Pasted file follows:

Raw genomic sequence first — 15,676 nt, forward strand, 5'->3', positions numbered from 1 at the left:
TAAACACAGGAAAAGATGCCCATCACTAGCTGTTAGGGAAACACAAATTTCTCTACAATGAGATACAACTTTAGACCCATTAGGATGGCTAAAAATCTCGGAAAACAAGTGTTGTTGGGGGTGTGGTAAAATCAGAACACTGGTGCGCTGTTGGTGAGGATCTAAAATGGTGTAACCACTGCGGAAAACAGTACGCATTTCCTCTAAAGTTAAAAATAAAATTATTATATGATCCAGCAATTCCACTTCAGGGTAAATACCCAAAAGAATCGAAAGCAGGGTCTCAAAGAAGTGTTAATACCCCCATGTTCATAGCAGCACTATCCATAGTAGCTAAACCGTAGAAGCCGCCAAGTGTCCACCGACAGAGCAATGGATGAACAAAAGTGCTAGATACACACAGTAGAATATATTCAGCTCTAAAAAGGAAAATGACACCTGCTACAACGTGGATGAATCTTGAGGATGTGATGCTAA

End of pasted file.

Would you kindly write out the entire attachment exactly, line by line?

Raw genomic sequence first — 15,676 nt, forward strand, 5'->3', positions numbered from 1 at the left:
TAAACACAGGAAAAGATGCCCATCACTAGCTGTTAGGGAAACACAAATTTCTCTACAATGAGATACAACTTTAGACCCATTAGGATGGCTAAAAATCTCGGAAAACAAGTGTTGTTGGGGGTGTGGTAAAATCAGAACACTGGTGCGCTGTTGGTGAGGATCTAAAATGGTGTAACCACTGCGGAAAACAGTACGCATTTCCTCTAAAGTTAAAAATAAAATTATTATATGATCCAGCAATTCCACTTCAGGGTAAATACCCAAAAGAATCGAAAGCAGGGTCTCAAAGAAGTGTTAATACCCCCATGTTCATAGCAGCACTATCCATAGTAGCTAAACCGTAGAAGCCGCCAAGTGTCCACCGACAGAGCAATGGATGAACAAAAGTGCTAGATACACACAGTAGAATATATTCAGCTCTAAAAAGGAAAATGACACCTGCTACAACGTGGATGAATCTTGAGGATGTGATGCTAA